Miniature, Microminiature, and Ultraminiature: How Small Can Connectors Go?
As connectors continue to shrink in size, we wonder how much smaller they can go. Bob Stanton of Omnetics discusses the factors that will enable further miniaturization, as well as what limitations there might be.
What’s happening with connector sizes these days? The evolution of connectors in our phones and laptops, the change in TV connectors – all seem to be getting smaller and denser. Even the military is demanding smaller and lighter connectors for their portable electronics. The question is, how small can connectors go – miniature, microminiature, and ultraminiature.
We must remember this is a very broad industry and the applications that use connectors demand a number of performance and reliability requirements. Those products aimed at lower costs and home use are dramatically different from those needed for aircraft and deep space applications.
Application-specific connectors and size reduction have come on rapidly. Fueling the rapid change is a combination of technology advances. Circuit chip technology has driven us all to new heights in performance, capability, and demand. The evolving circuit chips demand much lower voltages and current flow but also run wildly faster, store and process significantly more data, and protect long battery life. Reduced connector sizes are easily modeled with the new software available and the ability to directly manufacture or cut out new shell sizes and shapes with CNC machines within minutes. These changes provide a faster prototype cycle at a reasonable price to designers that are bent on squeezing every last millimeter of space out of their interconnection systems. Often, designers pick a standard connector off the web to begin their circuit testing but eventually need a quick-design variation of that standard. Now many connector manufacturers offer online design consultation and/or two-day turnaround on new connector formats.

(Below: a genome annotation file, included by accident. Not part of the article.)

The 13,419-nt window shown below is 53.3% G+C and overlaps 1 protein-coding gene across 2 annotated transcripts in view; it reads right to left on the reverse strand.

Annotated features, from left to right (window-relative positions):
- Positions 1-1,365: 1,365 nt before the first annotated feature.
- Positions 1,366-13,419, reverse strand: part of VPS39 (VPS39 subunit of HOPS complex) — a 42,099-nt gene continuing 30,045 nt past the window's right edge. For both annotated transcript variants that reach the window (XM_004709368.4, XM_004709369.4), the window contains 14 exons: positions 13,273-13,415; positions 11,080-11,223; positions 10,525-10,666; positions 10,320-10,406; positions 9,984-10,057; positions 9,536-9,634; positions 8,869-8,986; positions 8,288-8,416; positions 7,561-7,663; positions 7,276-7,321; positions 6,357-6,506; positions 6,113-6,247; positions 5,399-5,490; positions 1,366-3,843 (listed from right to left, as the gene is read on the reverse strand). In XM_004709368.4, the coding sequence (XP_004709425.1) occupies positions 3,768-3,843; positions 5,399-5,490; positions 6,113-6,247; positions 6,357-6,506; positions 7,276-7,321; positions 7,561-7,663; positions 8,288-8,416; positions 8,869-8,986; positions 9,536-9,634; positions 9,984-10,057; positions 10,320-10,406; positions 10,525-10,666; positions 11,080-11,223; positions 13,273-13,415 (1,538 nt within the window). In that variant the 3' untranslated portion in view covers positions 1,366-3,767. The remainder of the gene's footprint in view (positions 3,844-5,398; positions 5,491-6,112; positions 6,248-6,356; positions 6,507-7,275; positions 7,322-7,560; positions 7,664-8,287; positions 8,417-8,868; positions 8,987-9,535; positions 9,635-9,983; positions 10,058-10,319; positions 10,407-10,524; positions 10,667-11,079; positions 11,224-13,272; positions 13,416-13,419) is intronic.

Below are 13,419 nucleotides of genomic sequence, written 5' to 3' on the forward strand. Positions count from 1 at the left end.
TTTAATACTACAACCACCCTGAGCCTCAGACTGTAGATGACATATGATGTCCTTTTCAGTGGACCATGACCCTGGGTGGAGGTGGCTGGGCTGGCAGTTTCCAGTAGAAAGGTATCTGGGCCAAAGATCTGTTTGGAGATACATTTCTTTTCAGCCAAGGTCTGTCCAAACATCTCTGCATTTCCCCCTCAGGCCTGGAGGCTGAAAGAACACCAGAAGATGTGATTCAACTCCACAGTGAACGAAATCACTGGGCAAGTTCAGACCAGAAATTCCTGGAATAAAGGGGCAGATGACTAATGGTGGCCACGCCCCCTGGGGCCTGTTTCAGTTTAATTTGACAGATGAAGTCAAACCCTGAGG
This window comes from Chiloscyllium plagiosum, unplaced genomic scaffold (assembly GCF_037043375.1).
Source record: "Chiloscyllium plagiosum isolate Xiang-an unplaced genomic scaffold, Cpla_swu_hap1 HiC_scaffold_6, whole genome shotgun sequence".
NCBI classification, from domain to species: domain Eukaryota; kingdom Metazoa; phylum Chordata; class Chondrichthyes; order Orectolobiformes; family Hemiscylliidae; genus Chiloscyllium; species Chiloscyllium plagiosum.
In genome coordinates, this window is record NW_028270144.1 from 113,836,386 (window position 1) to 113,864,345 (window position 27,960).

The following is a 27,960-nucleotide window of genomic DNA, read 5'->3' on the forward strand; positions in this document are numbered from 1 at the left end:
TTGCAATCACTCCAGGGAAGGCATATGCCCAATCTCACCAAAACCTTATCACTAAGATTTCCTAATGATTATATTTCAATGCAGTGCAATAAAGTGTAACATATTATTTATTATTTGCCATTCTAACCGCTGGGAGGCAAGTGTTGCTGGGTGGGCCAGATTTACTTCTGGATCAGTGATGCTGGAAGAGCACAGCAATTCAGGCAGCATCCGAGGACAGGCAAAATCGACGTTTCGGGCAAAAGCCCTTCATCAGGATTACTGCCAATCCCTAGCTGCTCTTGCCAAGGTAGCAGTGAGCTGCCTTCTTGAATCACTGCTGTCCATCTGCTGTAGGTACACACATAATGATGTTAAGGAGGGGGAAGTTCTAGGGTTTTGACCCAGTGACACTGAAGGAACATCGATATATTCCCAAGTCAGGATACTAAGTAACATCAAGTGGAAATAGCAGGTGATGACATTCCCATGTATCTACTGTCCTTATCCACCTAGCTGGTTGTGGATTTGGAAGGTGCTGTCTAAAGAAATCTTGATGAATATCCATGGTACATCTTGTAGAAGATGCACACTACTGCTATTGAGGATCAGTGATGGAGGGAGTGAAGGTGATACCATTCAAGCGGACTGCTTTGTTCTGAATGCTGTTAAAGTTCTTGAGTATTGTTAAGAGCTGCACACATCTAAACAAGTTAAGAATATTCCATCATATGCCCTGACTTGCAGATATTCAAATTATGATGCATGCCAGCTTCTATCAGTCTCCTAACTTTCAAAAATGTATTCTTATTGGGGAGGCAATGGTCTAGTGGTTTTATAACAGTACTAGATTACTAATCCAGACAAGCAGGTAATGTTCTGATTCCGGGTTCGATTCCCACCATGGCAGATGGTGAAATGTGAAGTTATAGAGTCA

Connector size requirements, however, are often based on a few key application factors and performance constraints.
Electrical Current Load